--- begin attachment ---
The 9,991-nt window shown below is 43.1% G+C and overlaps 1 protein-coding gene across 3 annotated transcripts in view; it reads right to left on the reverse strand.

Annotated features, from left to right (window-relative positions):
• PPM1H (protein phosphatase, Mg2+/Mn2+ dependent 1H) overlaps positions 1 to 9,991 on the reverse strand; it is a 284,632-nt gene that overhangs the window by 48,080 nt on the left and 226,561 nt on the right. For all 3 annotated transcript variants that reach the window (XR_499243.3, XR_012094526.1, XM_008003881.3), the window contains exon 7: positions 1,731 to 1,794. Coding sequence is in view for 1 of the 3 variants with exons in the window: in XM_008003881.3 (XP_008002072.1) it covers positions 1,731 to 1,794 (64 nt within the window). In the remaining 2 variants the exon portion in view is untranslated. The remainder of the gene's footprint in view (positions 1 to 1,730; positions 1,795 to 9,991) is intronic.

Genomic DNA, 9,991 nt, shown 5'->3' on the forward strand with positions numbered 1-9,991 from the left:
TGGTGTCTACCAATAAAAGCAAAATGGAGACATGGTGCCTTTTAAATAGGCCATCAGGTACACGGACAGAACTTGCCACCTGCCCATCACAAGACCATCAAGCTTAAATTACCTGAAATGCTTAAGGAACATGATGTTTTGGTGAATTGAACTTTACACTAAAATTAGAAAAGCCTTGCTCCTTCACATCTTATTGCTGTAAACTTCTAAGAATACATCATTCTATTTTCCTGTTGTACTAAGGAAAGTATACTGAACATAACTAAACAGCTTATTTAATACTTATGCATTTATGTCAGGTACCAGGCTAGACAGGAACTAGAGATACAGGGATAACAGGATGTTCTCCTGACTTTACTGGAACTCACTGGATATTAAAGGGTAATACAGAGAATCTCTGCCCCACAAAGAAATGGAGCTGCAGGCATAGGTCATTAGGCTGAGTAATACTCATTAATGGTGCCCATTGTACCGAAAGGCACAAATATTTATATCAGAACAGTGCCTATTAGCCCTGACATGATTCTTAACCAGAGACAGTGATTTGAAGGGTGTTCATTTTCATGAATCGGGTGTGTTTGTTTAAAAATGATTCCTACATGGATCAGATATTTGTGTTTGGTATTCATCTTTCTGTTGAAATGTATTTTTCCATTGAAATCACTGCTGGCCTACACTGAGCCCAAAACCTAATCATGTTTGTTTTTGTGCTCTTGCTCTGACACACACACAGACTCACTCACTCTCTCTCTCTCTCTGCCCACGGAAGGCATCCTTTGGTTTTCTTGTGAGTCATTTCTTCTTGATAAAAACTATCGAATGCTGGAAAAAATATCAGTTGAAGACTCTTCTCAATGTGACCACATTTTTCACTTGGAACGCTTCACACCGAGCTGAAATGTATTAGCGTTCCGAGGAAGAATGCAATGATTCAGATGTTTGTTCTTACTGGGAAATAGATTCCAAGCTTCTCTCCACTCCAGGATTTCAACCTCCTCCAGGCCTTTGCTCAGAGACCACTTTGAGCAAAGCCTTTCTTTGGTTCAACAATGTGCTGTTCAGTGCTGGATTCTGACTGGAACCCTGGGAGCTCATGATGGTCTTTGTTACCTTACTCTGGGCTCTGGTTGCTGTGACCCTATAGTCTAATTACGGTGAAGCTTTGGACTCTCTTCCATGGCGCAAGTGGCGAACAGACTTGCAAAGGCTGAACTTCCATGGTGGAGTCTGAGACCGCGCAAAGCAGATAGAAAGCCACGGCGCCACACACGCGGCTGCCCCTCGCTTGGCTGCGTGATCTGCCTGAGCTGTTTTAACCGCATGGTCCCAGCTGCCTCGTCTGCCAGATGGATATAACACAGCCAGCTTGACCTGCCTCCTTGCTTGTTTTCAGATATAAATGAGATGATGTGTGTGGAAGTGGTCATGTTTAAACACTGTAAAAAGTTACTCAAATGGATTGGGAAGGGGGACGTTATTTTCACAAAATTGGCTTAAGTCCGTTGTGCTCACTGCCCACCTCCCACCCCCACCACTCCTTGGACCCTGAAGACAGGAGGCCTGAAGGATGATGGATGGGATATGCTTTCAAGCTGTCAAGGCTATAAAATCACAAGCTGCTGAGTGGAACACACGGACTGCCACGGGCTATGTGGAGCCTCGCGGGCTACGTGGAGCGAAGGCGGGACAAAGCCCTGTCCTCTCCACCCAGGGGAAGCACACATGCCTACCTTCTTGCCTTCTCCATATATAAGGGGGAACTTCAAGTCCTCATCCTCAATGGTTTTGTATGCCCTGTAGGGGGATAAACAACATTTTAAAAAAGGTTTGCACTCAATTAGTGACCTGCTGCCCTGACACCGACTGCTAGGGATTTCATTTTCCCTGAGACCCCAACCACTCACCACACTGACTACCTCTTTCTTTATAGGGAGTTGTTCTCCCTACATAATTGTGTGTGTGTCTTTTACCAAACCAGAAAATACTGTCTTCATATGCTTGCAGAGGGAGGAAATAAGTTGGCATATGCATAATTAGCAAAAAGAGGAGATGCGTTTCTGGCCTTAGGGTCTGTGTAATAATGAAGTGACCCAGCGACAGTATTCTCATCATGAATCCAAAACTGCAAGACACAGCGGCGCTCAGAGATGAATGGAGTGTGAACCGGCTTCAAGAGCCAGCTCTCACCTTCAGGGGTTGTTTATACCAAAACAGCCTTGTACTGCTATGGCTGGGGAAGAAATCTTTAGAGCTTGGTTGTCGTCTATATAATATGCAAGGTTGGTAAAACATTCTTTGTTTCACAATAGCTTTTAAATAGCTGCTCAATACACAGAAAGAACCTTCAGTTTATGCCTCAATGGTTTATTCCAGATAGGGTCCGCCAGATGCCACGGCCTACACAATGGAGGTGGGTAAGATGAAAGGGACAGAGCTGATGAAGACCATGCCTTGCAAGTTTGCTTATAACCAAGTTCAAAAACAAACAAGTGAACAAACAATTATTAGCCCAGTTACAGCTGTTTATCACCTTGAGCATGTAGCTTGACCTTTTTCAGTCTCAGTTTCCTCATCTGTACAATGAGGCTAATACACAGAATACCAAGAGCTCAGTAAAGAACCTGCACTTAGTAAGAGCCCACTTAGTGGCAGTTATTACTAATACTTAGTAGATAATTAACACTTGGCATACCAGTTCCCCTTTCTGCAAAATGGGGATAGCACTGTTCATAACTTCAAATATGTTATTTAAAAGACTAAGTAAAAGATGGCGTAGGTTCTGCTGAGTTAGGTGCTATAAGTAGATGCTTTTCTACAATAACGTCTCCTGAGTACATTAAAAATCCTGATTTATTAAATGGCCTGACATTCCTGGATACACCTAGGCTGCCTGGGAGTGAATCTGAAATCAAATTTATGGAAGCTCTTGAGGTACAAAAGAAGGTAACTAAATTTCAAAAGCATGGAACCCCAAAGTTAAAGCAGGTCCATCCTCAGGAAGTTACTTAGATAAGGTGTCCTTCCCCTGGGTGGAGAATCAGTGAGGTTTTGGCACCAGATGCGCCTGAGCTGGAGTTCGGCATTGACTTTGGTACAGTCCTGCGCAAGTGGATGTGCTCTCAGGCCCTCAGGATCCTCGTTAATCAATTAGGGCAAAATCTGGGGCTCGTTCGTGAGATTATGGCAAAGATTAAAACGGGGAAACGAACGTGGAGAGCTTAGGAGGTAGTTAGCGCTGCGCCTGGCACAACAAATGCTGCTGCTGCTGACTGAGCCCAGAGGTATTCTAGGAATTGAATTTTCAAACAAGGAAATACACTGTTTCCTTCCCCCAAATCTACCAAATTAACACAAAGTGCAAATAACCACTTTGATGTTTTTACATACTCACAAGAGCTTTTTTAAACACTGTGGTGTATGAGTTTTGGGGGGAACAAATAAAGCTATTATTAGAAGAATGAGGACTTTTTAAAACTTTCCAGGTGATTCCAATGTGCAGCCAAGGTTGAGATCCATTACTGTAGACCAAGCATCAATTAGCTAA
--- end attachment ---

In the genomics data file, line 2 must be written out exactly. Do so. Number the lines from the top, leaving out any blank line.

Annotated features, from left to right (window-relative positions):